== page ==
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Why postponing Petersburg’s water and tax bills will put the city behind in paying important bills

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PETERSBURG, VA. -- A move last week by Petersburg City Council to give citizens more time to pay their bills, will now put the City of Petersburg behind in paying theirs.

After an early Monday morning closed session, City Council emerged and went over several items, including a delay the city might have due to the changed date.

Council member Brian Moore said the "ripple effect is it will affect our commitments to VRS, South Central Waste Water, Riverside Regional Jail and the school system."

The City had committed to paying back several large debts, including the full amount to the Virginia Retirement System and South Central Waste Water on March 1, but now it has learned, the extension given by City Council will mean thousands of dollars in taxes and water bills will be delayed being paid by citizens as well.

The city said it had counted on the February 25 due date for water bills and the February 29 date for taxes, so that on March 1, payments could go out to VRS and several other agencies.

City Council could have voted Monday to go back to the original dates but Councilman Moore said "The Mayor and Council want to look out for the citizens, we just know we have to take responsibility for that decision and that was concurred today."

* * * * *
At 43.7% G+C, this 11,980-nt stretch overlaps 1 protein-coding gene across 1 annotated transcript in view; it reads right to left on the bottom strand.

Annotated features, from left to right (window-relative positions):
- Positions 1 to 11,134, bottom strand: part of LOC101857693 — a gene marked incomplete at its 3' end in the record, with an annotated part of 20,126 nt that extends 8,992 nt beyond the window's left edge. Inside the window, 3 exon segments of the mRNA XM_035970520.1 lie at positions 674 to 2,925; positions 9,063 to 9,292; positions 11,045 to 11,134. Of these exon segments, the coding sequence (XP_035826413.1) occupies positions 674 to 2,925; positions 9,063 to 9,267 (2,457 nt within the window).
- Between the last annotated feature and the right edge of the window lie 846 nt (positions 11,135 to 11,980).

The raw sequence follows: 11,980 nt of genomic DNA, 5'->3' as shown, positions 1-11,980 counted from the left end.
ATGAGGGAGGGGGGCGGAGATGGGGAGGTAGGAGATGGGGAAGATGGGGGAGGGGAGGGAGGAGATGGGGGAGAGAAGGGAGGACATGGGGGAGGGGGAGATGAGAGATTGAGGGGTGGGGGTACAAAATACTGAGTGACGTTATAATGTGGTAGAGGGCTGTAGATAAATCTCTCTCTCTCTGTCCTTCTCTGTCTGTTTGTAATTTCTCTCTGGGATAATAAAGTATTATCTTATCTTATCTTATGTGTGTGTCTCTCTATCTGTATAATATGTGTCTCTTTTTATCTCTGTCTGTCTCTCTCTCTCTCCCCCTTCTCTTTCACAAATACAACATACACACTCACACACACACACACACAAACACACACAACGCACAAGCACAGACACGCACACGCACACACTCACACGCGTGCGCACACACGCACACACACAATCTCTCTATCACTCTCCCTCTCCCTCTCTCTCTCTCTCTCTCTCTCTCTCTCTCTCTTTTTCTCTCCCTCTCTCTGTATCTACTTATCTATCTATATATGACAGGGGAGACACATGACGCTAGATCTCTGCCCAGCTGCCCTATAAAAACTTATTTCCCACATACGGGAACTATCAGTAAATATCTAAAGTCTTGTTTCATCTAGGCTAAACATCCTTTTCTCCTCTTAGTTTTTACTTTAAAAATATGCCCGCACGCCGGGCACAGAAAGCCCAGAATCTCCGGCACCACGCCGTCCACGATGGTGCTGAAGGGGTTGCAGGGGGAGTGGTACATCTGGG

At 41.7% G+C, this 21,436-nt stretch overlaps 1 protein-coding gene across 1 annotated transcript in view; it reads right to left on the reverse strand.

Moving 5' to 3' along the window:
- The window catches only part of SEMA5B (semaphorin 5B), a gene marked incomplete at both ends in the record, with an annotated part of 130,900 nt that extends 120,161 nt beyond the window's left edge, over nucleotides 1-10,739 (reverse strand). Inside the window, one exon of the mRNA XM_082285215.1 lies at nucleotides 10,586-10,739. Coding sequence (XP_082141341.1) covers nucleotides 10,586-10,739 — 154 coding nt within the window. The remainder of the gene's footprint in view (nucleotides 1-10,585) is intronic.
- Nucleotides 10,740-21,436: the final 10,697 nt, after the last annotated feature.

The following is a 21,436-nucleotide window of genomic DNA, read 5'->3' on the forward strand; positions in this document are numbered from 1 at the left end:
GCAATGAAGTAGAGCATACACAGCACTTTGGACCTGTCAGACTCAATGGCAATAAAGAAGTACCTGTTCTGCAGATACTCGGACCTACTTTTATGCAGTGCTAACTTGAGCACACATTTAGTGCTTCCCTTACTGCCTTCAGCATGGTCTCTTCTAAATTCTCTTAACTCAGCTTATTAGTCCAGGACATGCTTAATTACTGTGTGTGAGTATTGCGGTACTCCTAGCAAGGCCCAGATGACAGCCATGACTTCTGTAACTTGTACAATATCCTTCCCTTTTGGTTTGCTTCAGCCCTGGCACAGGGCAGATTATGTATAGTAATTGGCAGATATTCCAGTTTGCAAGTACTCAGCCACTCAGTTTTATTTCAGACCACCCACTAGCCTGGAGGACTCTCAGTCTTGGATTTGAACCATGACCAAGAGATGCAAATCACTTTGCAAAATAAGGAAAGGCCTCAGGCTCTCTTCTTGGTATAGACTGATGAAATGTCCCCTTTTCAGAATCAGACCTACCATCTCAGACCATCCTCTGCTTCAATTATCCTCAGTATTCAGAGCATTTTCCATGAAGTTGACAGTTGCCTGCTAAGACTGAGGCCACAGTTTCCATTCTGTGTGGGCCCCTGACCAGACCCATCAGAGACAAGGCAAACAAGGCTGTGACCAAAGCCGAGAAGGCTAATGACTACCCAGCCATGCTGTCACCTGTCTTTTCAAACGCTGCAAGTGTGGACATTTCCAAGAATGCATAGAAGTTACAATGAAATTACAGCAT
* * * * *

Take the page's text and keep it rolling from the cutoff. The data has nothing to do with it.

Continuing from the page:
Petersburg Council

Council member Treska Wilson-Smith added "The correct thing would have been for that information to come up at the council meeting from someone in finance, letting us know in advance, that this may be a bad move."

Council agreed the March 15 extension will help many in Petersburg who are struggling to pay bills on a fixed income.

The March 1 payments by the city were suppose to bring VRS up to date through January, and South Central Wastewater Authority and Riverside Regional Jail current through December.

Also out of closed session, Council learned the finance department believes the forensic audit unanimously voted on by council last week, will cost approximately $300,000.

To pay for the audit, Council voted to sell several parcels of land associated with the Halifax Triangle Project and the monies received, instead of going to economic development, will be earmarked specifically to pay for the forensic audit.

Council member Treska Wilson-Smith said "It's a positive for the city to have the forensic audit".

At the end of the council meeting, the meeting was put in recess, and City Council will reconvene at 6 p.m. Wednesday at the Union Train Station.